Thus, we selected 86 patients with pulmonary MRSA or MRSE infections treated in our hospital and compared the treatment outcomes in patients receiving conventional antimicrobial treatment (vancomycin only) with those receiving treatment with vancomycin and teicoplanin.
MATERIALS AND METHODS
Patients were eligible to participate in the study if they had pulmonary MRSA or MRSE infections confirmed by lung computed tomography, X-ray examination, and blood cultures, were less than 80 years of age, and agreed to demonstrate good compliance and cooperate throughout the study. Patients were excluded if they had mixed pulmonary infections caused by multiple drug-resistant bacteria species, evidence of immune system dysfunction, an expected survival time of less than 2 wk, kidney or other organ lesions, malignancies, allergies to the study medications, cardiovascular or cerebrovascular diseases, or if they failed to demonstrate compliance throughout the investigation. This study was approved by the ethics committee of our hospital.
Patients in both groups received routine interventions after hospitalization, including treatments to reduce expectoration and suppress coughing; supplemental oxygen was also provided. The control group received intravenous vancomycin (0.5 g in 250 mL of normal saline, every 8 h). Peak drug concentrations were measured after 3 d of treatment, and the dosage was adjusted to maintain 5–10 mg/L of vancomycin. Patients in the study group were similarly dosed with vancomycin and also received intravenous teicoplanin (0.4 g in 250 mL of normal saline, every 12 h for 3 d, then once per day for the duration of treatment). Both groups were treated for 7 d.
Both groups were monitored to determine the period of time from the beginning of treatment to symptom relief. The indicators of symptom relief were normalization of white blood count and body temperature and the disappearance of cough, expectoration, and rales. We also monitored the patients for lung lesion resolution (resolution of 90% of the lesions was scored as marked effectiveness; resolution of 50%–89% of the lesions was considered effective) using radiography. Thus, the total effectiveness rate was determined as the percentage of patients in each group demonstrating effective and markedly effective outcomes. We also compared the baseline and post-treatment levels of serum inflammatory factors between the groups, including procalcitonin, interleukin-1β, tumor necrosis factor-α, and C-reactive protein; we also assessed the pre- and post-treatment clinical pulmonary infection scores (CPISs). Serum levels of inflammatory markers were determined using appropriate enzyme-linked immunosorbent assays. Finally, the experience of adverse events during treatment was compared between the groups.
All statistical analyses were performed using SPSS (version 22.0, SPSS, Chicago, IL, United States). A P value < 0.05 was considered statistically significant. Means were compared using t-tests, and qualitative data (percent values) were compared using the χ2 test.
A total of 86 patients with pulmonary MRSA or MRSE infections, treated in our hospital between January 2018 and February 2020, were randomly assigned (using a random number table) to the study and control groups; 43 patients were assigned to each group. The study group comprised 24 men and 19 women. At baseline, the average age of the participants in the study group was 58.59 ± 10.77 (range: 46–71) years, and the average body mass index was 22.19 ± 3.07 (range: 18.2–26.4) kg/m2. The average duration of their disease was 6.05 ± 2.13 (range: 2–10) d. The comorbidities among this group included chronic obstructive pulmonary disease (n = 11), coronary heart disease (n = 2), cerebrovascular disease (n = 4), chronic bronchitis (n = 11), and other diseases (n = 2).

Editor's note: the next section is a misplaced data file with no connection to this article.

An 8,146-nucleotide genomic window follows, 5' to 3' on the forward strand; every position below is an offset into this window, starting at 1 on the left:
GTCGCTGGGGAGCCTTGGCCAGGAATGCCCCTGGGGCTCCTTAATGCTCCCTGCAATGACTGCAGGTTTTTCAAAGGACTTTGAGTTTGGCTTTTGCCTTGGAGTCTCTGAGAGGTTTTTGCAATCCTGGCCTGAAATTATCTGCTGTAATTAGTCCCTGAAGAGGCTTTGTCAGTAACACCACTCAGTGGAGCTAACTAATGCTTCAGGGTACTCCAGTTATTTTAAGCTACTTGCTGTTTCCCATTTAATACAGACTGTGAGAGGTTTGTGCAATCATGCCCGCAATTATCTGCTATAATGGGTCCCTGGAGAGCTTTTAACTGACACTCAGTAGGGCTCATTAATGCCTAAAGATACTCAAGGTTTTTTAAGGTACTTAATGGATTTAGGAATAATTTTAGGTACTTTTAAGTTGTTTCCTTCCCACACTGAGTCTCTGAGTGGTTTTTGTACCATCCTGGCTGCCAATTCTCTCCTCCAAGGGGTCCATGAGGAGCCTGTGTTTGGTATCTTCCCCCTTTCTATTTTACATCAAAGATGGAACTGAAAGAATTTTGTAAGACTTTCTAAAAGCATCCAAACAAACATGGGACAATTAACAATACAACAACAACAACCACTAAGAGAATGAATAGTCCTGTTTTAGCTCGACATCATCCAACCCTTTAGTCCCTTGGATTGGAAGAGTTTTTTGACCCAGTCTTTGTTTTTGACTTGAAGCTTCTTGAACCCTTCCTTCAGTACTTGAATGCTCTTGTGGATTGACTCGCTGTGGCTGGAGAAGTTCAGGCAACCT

The control group included 26 men and 17 women, with an average age of 60.07 ± 11.35 (range: 43–76) years and an average body mass index of 21.95 ± 3.23 (range: 17.8–27.1) kg/m2. The average duration of disease in this group was 5.89 ± 2.32 (range: 1–10 d). The comorbidities in this group included chronic obstructive pulmonary disease (n = 10), coronary heart disease (n = 4), cerebrovascular disease (n = 5), chronic bronchitis (n = 9), and other diseases (n = 4). Based on these baseline data, there were no significant differences between the two groups.
Time to symptom relief
In the study group, the routine blood test results returned to normal after treatment, with complete resolution of clinical symptoms. Post-treatment X-ray examinations also showed that > 90% of the lung lesions resolved, indicating marked effectiveness. In the control group, the routine blood test results also returned to normal, the clinical symptoms improved significantly, and the post-treatment X-rays showed an effective rate of 50%–89% for lung lesion resolution.
The study group demonstrated significantly faster cough and expectoration disappearance, white blood count normalization, body temperature normalization, and rales disappearance than the control group (all P < 0.05; Table 1).
Table 1 Average symptom relief time for patients treated with either vancomycin only or vancomycin and teicoplanin (mean ± SD).
Vancomycin + teicoplanin
Cough and expectoration resolution (d)
8.29 ± 2.15
6.12 ± 1.56
WBC normalization (d)
8.68 ± 2.44
6.77 ± 2.13
Body temperature normalization (d)
5.68 ± 1.18
4.07 ± 1.09
Rales resolution (d)
8.89 ± 2.02
6.64 ± 1.43
WBC: White blood cell count.
The total effective rate of the study group (93.02%) was higher than that of the control group (76.74%; P < 0.05) (Table 2).
Table 2 Treatment effects for patients treated with vancomycin (only) or vancomycin and teicoplanin, n (%).
Number of cases
Serum inflammatory factors and CPISs
In the study group, the baseline serum levels of the inflammatory factors and the CPISs were similar to those in the control group (Table 3). After treatment, the serum levels of the inflammatory factors and the CPIS scores were significantly lower than those in the control group (P < 0.05; Table 3).
Table 3 Inflammation marker levels in patients treated with vancomycin (only) or vancomycin and teicoplanin.
There was no significant difference in the incidence of adverse events between the study (11.63%) and control (6.98%) groups (P > 0.05), as shown in Table 4.
Table 4 Adverse events experienced by patients treated with vancomycin (only) or with vancomycin and teicoplanin, n (%).
Number of cases
Dizziness and headache
Vomiting and nausea